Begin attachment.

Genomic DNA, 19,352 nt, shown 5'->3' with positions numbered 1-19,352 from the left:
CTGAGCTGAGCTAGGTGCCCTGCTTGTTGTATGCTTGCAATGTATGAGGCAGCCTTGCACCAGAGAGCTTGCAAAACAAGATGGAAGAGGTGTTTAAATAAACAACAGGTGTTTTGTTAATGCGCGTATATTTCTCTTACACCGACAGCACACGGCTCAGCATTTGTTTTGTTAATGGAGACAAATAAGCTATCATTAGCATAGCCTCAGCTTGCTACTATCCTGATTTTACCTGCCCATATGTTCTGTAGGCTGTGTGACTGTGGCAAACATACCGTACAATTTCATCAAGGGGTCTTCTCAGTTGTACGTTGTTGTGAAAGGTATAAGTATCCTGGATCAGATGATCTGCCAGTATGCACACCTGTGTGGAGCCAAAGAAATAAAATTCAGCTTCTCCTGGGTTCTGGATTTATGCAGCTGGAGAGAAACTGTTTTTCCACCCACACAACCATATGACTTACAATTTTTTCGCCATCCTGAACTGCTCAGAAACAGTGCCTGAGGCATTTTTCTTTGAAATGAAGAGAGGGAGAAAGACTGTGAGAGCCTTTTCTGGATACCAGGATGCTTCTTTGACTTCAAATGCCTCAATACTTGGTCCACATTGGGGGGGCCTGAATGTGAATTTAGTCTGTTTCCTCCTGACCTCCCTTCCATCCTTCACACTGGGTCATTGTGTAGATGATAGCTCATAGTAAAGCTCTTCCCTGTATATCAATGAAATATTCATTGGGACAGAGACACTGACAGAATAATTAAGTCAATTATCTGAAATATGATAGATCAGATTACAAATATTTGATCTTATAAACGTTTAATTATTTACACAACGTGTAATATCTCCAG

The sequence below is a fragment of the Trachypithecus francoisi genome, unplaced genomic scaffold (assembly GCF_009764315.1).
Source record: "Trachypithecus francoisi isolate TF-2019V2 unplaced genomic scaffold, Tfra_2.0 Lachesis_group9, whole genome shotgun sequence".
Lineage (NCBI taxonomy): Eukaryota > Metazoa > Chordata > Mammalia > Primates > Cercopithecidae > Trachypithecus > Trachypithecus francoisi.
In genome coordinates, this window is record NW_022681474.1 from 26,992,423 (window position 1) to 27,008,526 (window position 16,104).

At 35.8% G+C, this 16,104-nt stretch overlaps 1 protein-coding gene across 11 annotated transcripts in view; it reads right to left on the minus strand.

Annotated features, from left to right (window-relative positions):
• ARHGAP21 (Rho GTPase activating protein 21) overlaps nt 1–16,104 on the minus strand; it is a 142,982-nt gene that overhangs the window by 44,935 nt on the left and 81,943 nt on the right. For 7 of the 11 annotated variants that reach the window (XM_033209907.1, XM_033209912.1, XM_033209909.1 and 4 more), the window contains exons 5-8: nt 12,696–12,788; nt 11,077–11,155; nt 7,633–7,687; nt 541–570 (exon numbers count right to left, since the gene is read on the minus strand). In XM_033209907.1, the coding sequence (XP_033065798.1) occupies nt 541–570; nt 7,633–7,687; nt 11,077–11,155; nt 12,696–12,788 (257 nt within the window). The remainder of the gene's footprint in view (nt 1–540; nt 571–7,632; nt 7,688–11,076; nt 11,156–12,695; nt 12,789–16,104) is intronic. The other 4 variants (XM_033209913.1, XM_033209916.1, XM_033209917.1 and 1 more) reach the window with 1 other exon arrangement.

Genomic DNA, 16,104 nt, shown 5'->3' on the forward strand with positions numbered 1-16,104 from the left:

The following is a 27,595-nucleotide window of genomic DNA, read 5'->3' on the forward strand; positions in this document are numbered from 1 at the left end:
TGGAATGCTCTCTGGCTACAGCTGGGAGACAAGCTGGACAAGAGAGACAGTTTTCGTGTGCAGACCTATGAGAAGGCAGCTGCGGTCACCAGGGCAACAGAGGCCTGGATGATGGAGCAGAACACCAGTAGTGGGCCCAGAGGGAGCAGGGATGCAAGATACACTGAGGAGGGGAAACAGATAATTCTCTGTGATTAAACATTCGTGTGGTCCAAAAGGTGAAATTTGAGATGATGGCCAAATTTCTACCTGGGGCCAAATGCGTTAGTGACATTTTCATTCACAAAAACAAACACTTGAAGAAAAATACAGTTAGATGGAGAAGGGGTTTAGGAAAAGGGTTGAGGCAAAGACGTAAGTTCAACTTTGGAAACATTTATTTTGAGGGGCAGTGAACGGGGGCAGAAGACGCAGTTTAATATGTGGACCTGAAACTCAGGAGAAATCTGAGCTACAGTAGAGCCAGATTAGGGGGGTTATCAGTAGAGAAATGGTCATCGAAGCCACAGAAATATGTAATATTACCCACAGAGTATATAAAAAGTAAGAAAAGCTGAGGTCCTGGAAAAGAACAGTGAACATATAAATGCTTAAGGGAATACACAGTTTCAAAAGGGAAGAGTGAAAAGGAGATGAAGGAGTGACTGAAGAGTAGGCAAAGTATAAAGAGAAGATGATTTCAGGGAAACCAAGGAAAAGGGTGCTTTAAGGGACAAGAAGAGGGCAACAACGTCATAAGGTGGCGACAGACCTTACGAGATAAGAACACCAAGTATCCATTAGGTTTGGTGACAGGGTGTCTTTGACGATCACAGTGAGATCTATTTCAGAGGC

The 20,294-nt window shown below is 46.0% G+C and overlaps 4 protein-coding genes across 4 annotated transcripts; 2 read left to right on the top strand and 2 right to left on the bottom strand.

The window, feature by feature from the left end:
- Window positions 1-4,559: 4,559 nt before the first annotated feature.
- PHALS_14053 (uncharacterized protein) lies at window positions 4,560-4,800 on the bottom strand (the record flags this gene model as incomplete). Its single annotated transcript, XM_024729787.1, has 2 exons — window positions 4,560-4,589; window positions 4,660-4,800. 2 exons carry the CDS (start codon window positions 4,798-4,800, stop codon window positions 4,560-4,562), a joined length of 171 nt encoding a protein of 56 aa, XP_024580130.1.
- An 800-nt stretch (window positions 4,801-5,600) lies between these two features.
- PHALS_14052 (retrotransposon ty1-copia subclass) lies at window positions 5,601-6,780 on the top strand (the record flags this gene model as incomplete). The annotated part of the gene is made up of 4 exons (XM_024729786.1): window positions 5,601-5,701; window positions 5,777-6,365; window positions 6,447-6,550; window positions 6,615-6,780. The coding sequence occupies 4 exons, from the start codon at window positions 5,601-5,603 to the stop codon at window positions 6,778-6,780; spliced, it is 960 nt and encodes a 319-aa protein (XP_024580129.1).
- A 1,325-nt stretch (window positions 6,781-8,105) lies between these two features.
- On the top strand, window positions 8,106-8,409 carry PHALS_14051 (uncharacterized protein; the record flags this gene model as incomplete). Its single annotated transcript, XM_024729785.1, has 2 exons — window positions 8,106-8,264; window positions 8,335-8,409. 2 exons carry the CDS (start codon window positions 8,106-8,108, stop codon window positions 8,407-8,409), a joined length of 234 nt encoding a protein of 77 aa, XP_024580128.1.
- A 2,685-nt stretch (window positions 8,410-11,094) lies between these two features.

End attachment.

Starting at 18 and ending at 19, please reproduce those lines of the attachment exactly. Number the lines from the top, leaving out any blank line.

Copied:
- PHALS_14052 (retrotransposon ty1-copia subclass) lies at window positions 5,601-6,780 on the top strand (the record flags this gene model as incomplete). The annotated part of the gene is made up of 4 exons (XM_024729786.1): window positions 5,601-5,701; window positions 5,777-6,365; window positions 6,447-6,550; window positions 6,615-6,780. The coding sequence occupies 4 exons, from the start codon at window positions 5,601-5,603 to the stop codon at window positions 6,778-6,780; spliced, it is 960 nt and encodes a 319-aa protein (XP_024580129.1).
- A 1,325-nt stretch (window positions 6,781-8,105) lies between these two features.